Two wildfires in northern Vancouver Island believed to be human-caused

Two wildfires in northern Vancouver Island believed to be human-caused

The two new wildfires on Vancouver Island that were discovered on Oct. 3 are represented by the red dots.

Two wildfires that were discovered on Tuesday in northern Vancouver Island are suspected to have been caused by humans, the BC Wildfire Service said.

One of the wildfires is one kilometre west of Patterson Lake and is approximately six hectares.

Marg Drysdale, a fire information officer with the Coastal Fire Service, said the fire is located “in slash,” which means there is debris on the ground from forestry activity.

Forest industry crews are fighting the wildfire near Patterson Lake and the BC Wildfire Service is monitoring the situation.

The other wildfire is 3.5 kilometres east of Nimpkish Lake and is two hectares in size. There is also forest industry in the area.

“Neither of these has any people, structures, anything at risk,” Drysdale said.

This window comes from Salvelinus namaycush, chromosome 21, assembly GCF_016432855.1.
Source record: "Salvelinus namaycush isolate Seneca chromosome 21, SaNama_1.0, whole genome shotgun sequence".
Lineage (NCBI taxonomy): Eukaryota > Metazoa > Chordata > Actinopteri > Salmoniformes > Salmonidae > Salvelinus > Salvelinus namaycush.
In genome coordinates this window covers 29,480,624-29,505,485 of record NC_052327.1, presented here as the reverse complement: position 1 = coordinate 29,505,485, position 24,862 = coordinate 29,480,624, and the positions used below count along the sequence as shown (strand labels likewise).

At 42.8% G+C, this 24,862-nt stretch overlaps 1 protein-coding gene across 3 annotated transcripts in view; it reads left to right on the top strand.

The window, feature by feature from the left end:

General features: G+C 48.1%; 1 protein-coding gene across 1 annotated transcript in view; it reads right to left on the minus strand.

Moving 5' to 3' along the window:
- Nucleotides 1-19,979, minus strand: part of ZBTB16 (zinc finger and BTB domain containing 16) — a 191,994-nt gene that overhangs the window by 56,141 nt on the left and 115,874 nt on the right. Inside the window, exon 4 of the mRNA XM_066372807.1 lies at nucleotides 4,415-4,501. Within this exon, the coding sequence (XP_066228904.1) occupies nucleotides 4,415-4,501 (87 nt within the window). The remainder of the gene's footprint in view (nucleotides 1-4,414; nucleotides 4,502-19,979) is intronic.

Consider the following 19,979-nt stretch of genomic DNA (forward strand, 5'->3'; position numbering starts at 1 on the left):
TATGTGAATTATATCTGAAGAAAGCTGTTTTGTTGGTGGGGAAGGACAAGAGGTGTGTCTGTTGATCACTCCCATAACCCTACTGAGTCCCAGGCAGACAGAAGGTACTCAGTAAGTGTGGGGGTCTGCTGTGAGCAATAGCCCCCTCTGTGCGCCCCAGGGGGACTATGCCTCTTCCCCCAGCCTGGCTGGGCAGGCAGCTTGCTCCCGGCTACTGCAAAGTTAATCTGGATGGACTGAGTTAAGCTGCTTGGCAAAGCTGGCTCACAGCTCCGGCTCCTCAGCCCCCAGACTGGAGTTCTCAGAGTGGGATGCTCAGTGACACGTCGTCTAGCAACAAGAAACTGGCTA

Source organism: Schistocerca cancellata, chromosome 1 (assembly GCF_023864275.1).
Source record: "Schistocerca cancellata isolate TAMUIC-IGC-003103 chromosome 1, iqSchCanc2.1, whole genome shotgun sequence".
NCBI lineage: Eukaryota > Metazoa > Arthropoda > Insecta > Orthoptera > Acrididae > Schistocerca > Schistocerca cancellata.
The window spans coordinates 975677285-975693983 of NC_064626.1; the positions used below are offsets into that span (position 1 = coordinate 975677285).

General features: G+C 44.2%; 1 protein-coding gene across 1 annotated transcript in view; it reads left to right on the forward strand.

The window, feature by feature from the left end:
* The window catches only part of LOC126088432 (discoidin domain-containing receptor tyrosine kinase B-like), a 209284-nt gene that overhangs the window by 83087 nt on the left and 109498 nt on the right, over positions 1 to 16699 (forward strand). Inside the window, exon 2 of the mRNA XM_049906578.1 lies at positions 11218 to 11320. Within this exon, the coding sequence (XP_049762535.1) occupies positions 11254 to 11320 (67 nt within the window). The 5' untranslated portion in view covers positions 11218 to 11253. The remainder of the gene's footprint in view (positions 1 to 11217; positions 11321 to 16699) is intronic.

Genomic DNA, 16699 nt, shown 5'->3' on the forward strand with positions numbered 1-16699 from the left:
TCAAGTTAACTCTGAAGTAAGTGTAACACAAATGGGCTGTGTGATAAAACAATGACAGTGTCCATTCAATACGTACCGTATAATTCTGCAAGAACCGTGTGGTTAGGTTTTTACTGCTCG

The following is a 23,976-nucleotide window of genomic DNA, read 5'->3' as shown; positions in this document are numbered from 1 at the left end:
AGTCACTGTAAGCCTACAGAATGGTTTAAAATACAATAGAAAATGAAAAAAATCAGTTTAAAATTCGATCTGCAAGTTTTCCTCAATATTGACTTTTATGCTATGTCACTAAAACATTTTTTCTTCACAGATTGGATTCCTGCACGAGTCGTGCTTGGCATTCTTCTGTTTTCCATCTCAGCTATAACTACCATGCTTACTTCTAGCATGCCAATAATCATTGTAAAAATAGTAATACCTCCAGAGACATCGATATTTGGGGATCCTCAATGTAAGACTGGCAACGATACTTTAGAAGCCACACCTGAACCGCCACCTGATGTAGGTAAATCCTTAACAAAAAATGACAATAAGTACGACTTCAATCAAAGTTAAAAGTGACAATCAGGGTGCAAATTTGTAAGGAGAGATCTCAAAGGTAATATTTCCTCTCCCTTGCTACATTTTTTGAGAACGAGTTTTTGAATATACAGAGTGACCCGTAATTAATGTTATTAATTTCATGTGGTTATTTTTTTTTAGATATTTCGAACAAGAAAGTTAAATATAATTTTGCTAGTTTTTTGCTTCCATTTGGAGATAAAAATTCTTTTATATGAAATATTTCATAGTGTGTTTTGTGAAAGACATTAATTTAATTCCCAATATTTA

“They’re in remote locations.”

According to Drysdale, the fire near Nimpkish Lake is at a high elevation.

“So it’s very visible and my understanding is that when it was reported last night, there was a number of people who called it in who could see it from Port McNeill or Sointula, so we expect that fire has the potential for some growth.”

The BC Wildfire Service is assessing the wildfire near Nimpkish Lake and is looking for ground crews can work because of the steep terrain. A couple of officers have been out to look at the area.

Drysdale said the fire risk in both areas is low but dry conditions are expected in the next few days. She added rain is expected after that.

Wildfires on Vancouver Island in the fall are not rare, Drysdale said.

“We do have fires on the coast in the fall,” Drysdale said.

“The public, as well as forest industry, wait until these kinds of conditions in order to get rid of any kind of debris that they may have. It also means that people wait and they may or may not have debris stocked up that they want to do some kind of abatement so they want to get rid of it safely, so it’s not unusual.”

The Category 2 and Category 3 fire ban was lifted last week. Drysdale said it’s important for people to monitor open fires carefully and make sure they have tools to mitigate the risk of the fire spreading.

“The forest industry generally has large equipment. They have people on site. The public, when they’re doing their yard work, they need to monitor whatever kind of debris that they’re burning,” Drysdale said.

Alexa HuffmanAlexa Huffman

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